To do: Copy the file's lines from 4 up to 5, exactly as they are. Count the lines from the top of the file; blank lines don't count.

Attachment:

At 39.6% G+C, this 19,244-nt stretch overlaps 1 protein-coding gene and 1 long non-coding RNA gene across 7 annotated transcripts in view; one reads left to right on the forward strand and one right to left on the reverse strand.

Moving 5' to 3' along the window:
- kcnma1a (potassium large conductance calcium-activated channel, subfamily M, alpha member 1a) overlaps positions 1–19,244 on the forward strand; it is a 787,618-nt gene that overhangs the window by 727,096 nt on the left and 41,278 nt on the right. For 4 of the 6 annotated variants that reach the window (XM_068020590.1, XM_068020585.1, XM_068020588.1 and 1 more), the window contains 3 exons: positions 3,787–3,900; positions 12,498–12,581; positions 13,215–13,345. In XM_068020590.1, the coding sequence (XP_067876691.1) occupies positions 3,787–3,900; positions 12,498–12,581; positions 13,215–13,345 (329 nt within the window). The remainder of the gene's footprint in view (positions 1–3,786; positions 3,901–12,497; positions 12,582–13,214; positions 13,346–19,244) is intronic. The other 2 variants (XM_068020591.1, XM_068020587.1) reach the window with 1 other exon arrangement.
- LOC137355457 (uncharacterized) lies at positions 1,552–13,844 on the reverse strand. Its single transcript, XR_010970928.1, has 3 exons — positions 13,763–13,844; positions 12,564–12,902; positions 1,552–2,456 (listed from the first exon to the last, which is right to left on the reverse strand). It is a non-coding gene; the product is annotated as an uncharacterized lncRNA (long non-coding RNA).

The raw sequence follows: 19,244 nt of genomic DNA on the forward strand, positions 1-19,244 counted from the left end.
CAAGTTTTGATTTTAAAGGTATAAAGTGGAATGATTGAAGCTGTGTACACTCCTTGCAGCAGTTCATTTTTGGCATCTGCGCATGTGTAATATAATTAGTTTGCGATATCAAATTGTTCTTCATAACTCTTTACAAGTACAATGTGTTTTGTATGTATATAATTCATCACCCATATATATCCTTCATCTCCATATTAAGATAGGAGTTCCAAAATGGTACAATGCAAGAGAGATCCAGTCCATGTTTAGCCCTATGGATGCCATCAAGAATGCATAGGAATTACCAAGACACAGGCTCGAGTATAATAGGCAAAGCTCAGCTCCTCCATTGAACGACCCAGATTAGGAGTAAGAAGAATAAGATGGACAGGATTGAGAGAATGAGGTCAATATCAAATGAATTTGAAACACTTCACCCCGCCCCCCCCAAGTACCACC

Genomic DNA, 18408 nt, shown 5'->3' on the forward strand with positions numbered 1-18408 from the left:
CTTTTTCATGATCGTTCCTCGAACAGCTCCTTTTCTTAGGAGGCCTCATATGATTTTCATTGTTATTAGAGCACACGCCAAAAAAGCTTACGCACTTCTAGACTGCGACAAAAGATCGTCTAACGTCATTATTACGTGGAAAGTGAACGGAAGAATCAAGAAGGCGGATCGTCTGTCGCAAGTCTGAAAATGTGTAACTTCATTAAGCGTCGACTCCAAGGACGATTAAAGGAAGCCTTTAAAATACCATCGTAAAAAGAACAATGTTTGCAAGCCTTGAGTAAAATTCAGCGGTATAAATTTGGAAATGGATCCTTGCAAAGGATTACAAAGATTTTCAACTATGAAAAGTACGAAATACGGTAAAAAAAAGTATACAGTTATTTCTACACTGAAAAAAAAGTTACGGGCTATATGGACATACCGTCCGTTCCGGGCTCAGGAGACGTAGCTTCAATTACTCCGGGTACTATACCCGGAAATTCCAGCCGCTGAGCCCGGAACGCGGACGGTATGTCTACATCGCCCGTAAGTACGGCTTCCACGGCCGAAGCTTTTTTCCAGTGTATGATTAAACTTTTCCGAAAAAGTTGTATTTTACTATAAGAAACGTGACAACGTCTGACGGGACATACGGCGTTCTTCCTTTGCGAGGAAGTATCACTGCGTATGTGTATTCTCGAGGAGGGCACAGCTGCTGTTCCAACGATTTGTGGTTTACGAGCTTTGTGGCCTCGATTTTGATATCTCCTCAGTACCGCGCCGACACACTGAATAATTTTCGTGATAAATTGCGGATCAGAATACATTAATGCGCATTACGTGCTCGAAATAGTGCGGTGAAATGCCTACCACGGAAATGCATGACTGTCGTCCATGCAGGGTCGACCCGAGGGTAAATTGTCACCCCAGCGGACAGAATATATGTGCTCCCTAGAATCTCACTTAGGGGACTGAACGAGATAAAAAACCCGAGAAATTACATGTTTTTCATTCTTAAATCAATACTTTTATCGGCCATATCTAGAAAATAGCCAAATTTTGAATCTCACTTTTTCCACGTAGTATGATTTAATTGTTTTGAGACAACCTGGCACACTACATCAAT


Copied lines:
- LOC137355457 (uncharacterized) lies at positions 1,552–13,844 on the reverse strand. Its single transcript, XR_010970928.1, has 3 exons — positions 13,763–13,844; positions 12,564–12,902; positions 1,552–2,456 (listed from the first exon to the last, which is right to left on the reverse strand). It is a non-coding gene; the product is annotated as an uncharacterized lncRNA (long non-coding RNA).

The raw sequence follows: 19,244 nt of genomic DNA on the forward strand, positions 1-19,244 counted from the left end.